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Chemical Structure Imaging of a Single Molecule by Atomic Force Microscopy at Room Temperature


Chemical Structure Imaging of a Single Molecule by Atomic Force Microscopy at Room Temperature

Kota Iwata et al. Nat Commun.


Atomic force microscopy is capable of resolving the chemical structure of a single molecule on a surface. In previous research, such high resolution has only been obtained at low temperatures. Here we demonstrate that the chemical structure of a single molecule can be clearly revealed even at room temperature. 3,4,9,10-perylene tetracarboxylic dianhydride, which is strongly adsorbed onto a corner-hole site of a Si(111)-(7 × 7) surface in a bridge-like configuration is used for demonstration. Force spectroscopy combined with first-principle calculations clarifies that chemical structures can be resolved independent of tip reactivity. We show that the submolecular contrast over a central part of the molecule is achieved in the repulsive regime due to differences in the attractive van der Waals interaction and the Pauli repulsive interaction between different sites of the molecule.


Figure 1
Figure 1. A single PTCDA molecule adsorbed on the Si(111)-(7 × 7) surface.
(a) An STM image at Vs=+500 mV. Scale bar, 1 nm. The five arrows indicate stripes corresponding to a molecular orbital. (b) Schematic view of the arrangement of a PTCDA molecule adsorbed onto the surface over a corner-hole site.
Figure 2
Figure 2. Chemical structure imaging of single molecule by AFM at room temperature.
(a) Constant-height AFM image of a single PTCDA molecule adsorbed on the Si(111)-(7 × 7) surface. The acquisition parameters were f0=158,586.6 Hz, k=31.9 N/m, A=138 Å, Vs=Vc.p.d.=130 mV, and Q=22,000. The scan speed was 3 nm s-1. Scale bar, 0.5 nm. (b) Calculated map of electron density cut along a plane parallel to the surface. (c,d) Top and side views of the optimized configuration of the PTCDA molecule adsorbed at a corner-hole site of the Si(111)-(7 × 7) surface.
Figure 3
Figure 3. Tip identification by force measurements.
(a,b) Δf(z) curves measured over the centre of the PTCDA molecules (blue), corner adatoms (red) and corner holes (gray) using (a) a reactive tip and (b) an inert tip. Fitting curves for the long-range force contributions are shown by the dotted curves. The acquisition parameters were (a) f0=165,371.4 Hz, k=37.6 N m−1, A=133 Å, Vs=Vc.p.d.=−280 mV and Q=23,000, (b) f0=156,719.7 Hz, k=29.6 N m−1, A=201 Å, Vs=Vc.p.d.=−350 mV and Q=25,000. Corresponding AFM images are shown in the insets. Scale bar, 1 nm. (c,d) F(z) curves over the centre of the PTCDA molecules (blue) and corner adatoms (red), converted from the short-range part of the ΔF(z) curves from a and b. The F(z)curves over the H adsorbed on Si adatoms (green) and Si adatoms (orange) from our previous study are also shown. The tip models identified are shown in the insets.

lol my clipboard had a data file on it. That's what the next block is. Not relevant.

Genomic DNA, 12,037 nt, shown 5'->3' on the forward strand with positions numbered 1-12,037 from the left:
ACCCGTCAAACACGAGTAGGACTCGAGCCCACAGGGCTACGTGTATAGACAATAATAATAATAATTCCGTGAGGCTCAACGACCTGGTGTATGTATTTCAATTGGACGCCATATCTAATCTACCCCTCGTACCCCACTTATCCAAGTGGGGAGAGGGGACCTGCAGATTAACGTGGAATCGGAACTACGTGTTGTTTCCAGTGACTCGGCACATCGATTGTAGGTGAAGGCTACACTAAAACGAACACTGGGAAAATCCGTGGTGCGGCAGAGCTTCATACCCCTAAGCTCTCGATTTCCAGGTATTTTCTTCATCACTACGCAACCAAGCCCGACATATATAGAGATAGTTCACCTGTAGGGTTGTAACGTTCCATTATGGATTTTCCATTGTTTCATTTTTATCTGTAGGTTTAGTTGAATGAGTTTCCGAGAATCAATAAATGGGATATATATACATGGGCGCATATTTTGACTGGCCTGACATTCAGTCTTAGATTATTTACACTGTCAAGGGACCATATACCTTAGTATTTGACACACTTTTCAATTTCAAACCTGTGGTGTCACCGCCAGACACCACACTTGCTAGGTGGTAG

Figure 4
Figure 4. Theoretical force and frequency shift curves.
(a) Theoretical F(z) curves over the centre of a PTCDA (light blue) and a corner adatom (orange). The model of an Si dimer tip shown in Fig. 3c is used. The corresponding experimental curves from Fig. 3c are shown: F(z) on PTCDA (blue) and Si adatom (red). The Van der Waals (vdW) force is taken into account for the calculations on the molecule. The theoretically derived maximum attractive force is around −0.29 nN, which matches the value obtained experimentally. Since the attractive force in the F(z) calculated without the vdW contribution is too small to reproduce the experimental results (not shown), the vdW interaction force dominates the attractive force on the molecule. (b) Theoretical F(z) curves over the centre of a PTCDA (blue), a carbon atom (green) and an oxygen atom (red). (c) A model of the PTCDA molecule showing the three sites used for the force calculations. (d) Δf(z) curves converted from the F(z) curves shown in b. For the conversion, we used the same parameters as used for the experiments shown in Fig. 3a.

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